Several years ago I wrote a post about The 5 Ps of Cloud Computing, back in the early days of IT organizations thinking they could design and operate cloud computing environments internal to their own data centers. My friend Christian Reilly (Chief Cloud & Mobile dude at Bechtel) wrote a variation based on his experience building both an internal cloud as well as a mobile application store for this business.
Back in 2009 and 2010, the maturity of the technology and skill-sets within IT to take on a transformational project as large as “private cloud” were not really there. During this time, we did see a large number of companies evolve their IT organizations to be more cost efficient through technologies such as server virtualization or converged infrastructure, but the demands for agility and speed from the business continued to put pressure on these projects to move up through the application layers.
[Sidebar: I saw a great quote on Twitter from Marc Lucovsky (@marklucovsky) about the difference between actually delivering *aaS as a service vs. selling *aaS products for someone else to run – (translation) “the value is in the *aaS portion, not so much the underlying technology”]
Looking at the current state of private cloud, I see the follow areas being the biggest challenges for success, and the areas where CIOs (and their business groups) are going to have to work the hardest if they want to see their private cloud projects succeed.
Just as many technology vendors are struggling to move from a CAPEX-centric business model to an OPEX-driven revenue stream, many IT organizations struggle with the ability to budget for resources that are shared across multiple projects/groups and will be on-demand for new projects. With the various depreciation cycles between types of hardware and software licensing, it can be very difficult for IT organizations to centralize buying and then make those resources equally available to all projects. Too many IT groups say that “chargeback” just wouldn’t work in their organization because of politics or other factors.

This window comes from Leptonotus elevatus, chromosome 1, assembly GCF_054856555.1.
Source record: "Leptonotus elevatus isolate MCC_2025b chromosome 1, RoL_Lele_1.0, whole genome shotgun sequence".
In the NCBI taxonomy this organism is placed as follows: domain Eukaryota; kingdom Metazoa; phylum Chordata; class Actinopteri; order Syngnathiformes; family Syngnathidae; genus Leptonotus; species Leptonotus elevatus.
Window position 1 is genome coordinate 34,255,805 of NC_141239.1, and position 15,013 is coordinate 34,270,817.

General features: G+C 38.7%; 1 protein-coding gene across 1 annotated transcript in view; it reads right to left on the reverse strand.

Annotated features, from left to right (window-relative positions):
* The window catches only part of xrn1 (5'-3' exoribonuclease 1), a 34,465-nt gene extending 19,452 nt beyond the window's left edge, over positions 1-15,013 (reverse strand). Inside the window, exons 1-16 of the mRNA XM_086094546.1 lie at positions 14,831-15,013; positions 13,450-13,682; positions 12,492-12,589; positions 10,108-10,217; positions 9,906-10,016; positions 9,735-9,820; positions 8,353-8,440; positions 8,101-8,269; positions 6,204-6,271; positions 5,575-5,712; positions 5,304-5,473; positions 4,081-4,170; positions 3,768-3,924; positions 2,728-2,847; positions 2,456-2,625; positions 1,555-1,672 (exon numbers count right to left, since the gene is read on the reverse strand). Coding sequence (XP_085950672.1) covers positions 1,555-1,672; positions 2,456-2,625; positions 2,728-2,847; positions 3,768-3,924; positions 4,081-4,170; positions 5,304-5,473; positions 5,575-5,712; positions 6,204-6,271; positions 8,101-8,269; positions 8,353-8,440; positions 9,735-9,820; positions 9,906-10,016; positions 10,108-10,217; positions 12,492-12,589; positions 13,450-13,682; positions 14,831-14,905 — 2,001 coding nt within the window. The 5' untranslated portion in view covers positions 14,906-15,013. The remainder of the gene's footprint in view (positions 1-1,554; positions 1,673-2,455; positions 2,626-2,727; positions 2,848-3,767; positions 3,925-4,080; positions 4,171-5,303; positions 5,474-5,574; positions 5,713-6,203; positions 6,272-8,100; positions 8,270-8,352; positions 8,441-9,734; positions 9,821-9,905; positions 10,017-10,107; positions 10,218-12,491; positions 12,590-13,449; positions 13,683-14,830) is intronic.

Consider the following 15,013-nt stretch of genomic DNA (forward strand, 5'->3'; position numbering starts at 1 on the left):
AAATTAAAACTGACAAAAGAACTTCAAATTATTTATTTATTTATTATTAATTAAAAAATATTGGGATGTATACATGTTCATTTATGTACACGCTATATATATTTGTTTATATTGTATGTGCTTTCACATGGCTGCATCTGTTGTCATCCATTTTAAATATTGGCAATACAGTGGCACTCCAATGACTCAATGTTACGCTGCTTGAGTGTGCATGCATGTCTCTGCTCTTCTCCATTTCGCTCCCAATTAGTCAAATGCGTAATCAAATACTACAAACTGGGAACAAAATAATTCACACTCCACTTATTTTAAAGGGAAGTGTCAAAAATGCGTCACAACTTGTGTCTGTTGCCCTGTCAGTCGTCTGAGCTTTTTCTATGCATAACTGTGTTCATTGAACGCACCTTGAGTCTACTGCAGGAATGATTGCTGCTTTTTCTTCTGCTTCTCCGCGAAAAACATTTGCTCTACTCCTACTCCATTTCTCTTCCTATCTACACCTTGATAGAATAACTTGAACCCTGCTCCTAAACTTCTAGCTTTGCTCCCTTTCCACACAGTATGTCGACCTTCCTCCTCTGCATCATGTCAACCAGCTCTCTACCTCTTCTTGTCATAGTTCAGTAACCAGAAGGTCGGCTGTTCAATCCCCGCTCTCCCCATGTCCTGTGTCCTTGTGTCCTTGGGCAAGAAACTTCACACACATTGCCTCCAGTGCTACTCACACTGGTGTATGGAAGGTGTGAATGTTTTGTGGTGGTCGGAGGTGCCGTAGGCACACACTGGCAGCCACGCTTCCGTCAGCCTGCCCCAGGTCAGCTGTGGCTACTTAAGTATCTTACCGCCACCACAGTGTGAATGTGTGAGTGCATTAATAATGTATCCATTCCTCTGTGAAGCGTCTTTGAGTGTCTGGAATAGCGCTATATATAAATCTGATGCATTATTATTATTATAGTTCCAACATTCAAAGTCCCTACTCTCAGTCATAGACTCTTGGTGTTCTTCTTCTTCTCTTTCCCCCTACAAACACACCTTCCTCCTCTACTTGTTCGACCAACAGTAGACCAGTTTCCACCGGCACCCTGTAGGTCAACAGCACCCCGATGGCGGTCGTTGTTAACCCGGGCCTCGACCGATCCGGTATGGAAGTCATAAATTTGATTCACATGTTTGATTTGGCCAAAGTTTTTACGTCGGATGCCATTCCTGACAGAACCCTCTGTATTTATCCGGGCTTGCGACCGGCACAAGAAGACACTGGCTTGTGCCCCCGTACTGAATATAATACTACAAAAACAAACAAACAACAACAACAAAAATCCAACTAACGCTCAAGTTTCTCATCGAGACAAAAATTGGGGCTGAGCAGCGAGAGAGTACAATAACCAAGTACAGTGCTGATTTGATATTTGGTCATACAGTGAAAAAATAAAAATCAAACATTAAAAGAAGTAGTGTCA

This may sound strange, especially when cloud is a service-centric operational model, but having a core function of defining the services (eg. “products”) that are offered is critical. How much should those services cost? How is their availability communicated to the business? Is the offering competitive with public cloud services? Does it allow enough customization to satisfy an unmet business need? All of these questions need to be answered and actively managed if IT wants the private cloud efforts to succeed.
Buying hardware and software is one thing, but it’s very difficult to buy cloud operational expertise. It doesn’t come in a box. How quickly IT organizations can learn to work cross-functionally and in a services-defined model will ultimately determine if they can successful offer on-demand technology services to their business.
CLIs and GUIs or APIs and Tools. What areas are your IT staff focused on as they attempt to deliver cloud-like services to the business? How fast and consistently can you deliver those services? Are you still focused on ITIL process, or are you beginning to look at new ways to accelerate the pace of delivering technology and applications to your users?
Business moves fast, and now that there are viable public cloud alternatives, how much patience will business groups have with IT organizations? I’ve written about this before. Shadow IT is a reality today that will continue to expand in the future if the business feels like internal IT might be holding it back from top-line growth or bottom-line success.
As a CIO, the list of challenges for getting a private cloud project are not insignificant. Having a framework to get both the business users and the technology aligned will be critical, and new ways of thinking about those challenges are necessary to remain a productive and valued piece of the business.